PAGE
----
Husband battering also widespread at the Coast

By Renson Mnyamwezi

It is not only in Nyeri District that men are increasingly becoming victims of gender-based violence (GBV).

The larger Taita District, in Taita-Taveta County, is also afflicted by GBV cases, said the area Gender and Social Development Officer Daniel Mulonzi.

Recently, an irate assistant chief in Wundanyi Division surprised many when she battered her drunken husband.

It is suspected the man came home drunk and started harassing the administrator as usual. "The administrator turned on her husband and taught him a lesson," said a teacher who witnessed the incident.

Many of the cases of wives beating their husbands go unreported owing to stigma , while others are resolved by village elders. "Men do not want such cases to go public for fear of embarrassment," the teacher, who declined to be named, said.

Mr Mulonzi said gender sex based violence is rampant in the region and that something urgent must be done to address the situation.

Conjugal rights denied

Speaking to The Standard On Saturday at his Wundanyi office Friday, the gender officer said several men had complained to his office that they were being battered and denied their conjugal rights.

"Some women are mistreating their husbands to the extent of sexually starving them and denying them food, among other needs. We have received complaints from several men who are being subjected to psychological torture by their wives," he said.

"When it comes to sex matters there’s a lot of mistreatment and in some cases couples sleep separately in their homes," he added. He cited the worst hit areas as Werugha, Mbale, Mgange, Mwanda, Wumingu and Kishushe locations.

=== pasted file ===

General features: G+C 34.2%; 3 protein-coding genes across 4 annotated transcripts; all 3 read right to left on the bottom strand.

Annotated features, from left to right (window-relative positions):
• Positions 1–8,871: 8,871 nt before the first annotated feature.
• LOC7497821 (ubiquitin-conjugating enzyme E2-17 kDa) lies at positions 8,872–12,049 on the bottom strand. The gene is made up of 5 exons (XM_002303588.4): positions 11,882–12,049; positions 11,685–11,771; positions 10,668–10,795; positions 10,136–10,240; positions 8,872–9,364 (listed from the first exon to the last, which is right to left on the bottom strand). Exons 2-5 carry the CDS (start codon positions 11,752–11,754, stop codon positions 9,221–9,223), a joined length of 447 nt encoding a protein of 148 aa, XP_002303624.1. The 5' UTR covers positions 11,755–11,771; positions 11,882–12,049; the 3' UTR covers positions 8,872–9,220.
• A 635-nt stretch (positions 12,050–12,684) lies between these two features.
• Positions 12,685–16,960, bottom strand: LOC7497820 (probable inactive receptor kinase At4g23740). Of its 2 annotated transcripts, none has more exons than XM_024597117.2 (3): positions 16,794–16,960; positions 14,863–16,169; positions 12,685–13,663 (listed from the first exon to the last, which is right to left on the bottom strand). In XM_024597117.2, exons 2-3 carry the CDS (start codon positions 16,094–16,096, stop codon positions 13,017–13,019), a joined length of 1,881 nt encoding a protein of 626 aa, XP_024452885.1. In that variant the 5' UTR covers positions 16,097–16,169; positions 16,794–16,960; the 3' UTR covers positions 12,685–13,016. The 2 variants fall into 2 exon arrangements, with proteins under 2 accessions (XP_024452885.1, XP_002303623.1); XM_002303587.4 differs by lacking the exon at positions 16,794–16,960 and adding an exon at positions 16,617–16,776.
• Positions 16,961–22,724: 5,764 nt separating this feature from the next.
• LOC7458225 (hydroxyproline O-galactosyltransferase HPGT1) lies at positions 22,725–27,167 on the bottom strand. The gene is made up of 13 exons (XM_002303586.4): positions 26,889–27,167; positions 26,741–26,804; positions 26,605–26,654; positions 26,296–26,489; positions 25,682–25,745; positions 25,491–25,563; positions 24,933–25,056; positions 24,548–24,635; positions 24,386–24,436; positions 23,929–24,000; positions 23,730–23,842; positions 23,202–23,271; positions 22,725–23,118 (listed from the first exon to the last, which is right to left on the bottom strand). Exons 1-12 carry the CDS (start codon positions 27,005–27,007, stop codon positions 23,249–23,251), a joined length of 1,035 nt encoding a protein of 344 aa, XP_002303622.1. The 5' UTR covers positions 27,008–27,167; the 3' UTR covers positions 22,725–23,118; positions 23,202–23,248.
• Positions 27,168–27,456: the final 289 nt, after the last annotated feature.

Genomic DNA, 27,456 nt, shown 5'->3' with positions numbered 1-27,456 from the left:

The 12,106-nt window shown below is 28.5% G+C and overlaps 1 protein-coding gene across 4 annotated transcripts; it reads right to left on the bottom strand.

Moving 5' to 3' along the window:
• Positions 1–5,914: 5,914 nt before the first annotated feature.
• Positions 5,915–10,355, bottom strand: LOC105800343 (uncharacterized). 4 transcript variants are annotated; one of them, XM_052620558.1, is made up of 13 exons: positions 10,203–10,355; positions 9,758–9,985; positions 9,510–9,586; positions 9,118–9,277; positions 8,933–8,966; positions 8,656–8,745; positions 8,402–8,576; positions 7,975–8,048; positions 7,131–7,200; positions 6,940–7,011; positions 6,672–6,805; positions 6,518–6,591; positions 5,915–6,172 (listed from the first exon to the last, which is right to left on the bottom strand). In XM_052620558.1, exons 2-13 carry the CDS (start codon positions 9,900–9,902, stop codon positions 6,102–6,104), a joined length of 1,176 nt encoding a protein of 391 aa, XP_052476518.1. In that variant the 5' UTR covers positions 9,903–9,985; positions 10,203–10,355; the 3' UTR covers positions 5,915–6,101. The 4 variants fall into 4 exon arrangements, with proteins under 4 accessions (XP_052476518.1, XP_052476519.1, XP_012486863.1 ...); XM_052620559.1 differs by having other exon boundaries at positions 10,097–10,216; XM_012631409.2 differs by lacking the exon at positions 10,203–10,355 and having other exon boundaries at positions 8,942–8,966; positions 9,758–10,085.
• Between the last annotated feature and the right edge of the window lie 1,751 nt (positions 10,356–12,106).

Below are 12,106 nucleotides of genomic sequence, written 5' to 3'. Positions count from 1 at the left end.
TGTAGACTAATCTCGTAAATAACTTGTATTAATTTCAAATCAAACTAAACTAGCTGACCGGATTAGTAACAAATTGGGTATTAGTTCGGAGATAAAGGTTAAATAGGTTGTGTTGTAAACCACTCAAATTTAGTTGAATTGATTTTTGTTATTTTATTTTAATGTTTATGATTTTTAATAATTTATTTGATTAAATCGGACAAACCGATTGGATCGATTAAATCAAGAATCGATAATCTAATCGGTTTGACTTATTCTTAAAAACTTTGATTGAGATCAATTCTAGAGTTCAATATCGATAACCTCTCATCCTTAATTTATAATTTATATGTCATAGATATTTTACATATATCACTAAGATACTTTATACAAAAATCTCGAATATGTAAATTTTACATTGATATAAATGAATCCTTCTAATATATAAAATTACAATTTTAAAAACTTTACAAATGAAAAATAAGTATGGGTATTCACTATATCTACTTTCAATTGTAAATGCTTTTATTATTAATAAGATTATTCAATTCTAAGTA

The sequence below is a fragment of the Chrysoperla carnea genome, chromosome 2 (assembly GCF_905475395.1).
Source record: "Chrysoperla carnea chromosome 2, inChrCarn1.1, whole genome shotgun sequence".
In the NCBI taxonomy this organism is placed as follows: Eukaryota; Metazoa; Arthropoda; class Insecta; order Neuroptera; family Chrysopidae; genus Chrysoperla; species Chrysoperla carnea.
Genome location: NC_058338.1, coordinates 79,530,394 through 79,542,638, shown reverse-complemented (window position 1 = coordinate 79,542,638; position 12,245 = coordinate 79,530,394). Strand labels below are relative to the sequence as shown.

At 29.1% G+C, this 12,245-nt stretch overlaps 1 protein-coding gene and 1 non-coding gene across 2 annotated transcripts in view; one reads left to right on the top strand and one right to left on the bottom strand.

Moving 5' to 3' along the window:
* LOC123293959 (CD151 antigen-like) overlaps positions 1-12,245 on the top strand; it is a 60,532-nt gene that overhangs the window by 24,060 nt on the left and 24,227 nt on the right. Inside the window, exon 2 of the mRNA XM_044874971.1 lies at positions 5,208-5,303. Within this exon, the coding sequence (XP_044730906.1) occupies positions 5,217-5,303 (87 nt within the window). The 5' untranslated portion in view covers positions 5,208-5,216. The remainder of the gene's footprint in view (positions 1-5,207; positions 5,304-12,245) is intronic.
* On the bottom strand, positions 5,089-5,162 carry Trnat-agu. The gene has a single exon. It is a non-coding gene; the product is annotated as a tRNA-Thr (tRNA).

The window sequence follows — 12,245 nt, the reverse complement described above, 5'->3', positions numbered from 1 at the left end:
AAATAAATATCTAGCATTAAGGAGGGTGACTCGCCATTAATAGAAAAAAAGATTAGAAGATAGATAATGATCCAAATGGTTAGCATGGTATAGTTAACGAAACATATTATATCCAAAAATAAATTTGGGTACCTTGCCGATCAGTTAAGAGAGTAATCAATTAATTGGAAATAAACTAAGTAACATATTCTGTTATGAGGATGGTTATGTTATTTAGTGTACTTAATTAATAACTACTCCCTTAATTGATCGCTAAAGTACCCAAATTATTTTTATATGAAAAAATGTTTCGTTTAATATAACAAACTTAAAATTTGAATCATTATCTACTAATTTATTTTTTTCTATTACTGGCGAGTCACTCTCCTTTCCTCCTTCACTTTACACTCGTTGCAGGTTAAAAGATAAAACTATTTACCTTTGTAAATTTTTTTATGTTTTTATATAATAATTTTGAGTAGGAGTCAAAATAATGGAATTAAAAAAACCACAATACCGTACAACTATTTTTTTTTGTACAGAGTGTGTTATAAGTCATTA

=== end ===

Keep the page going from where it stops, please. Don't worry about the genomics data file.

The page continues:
"Some women especially those in their 40s, seem to be facing mid-life crisis and have become so powerful that their husbands have no say in their families," he said. The official’s remarks come in the wake of increased cases of suicide among men in the region that police attribute to domestic violence.

Mulonzi said his department in conjunction with the Provincial Administration and other stakeholders has embarked on sensitisation meetings to educate couples on the need to respect one another and manage their family issues amicably.

"Out of our sensitisation in public meetings men have been provoked and have come out to expose the serious problems they are facing with their wives," he said. Mulonzi at the same time said women have complained to his office that widespread alcohol and drug abuse had rendered their men sexually impotent and economically unproductive, perpetrating poverty and unfaithfulness among couples.

"Some women have also complained in our meetings that when their husbands come home drunk in the evening they just sleep," he added. He said rampant alcoholism has not only adversely affected education and income generating activities but also promoted poverty and breakdown in marriages.

The trend has led to the collapse of women groups and enhanced the poverty index in the region, added Mulonzi. Two DCs, Raphael Lemaletian (Voi) and his Mwatate counterpart Shufaa Mwijuma say such cases could be rampant.

"The problem with men is that they do not want to disclose information whenever they are physically abused by their wives," said Lemaletian in an interview.

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gender-based violence husband battering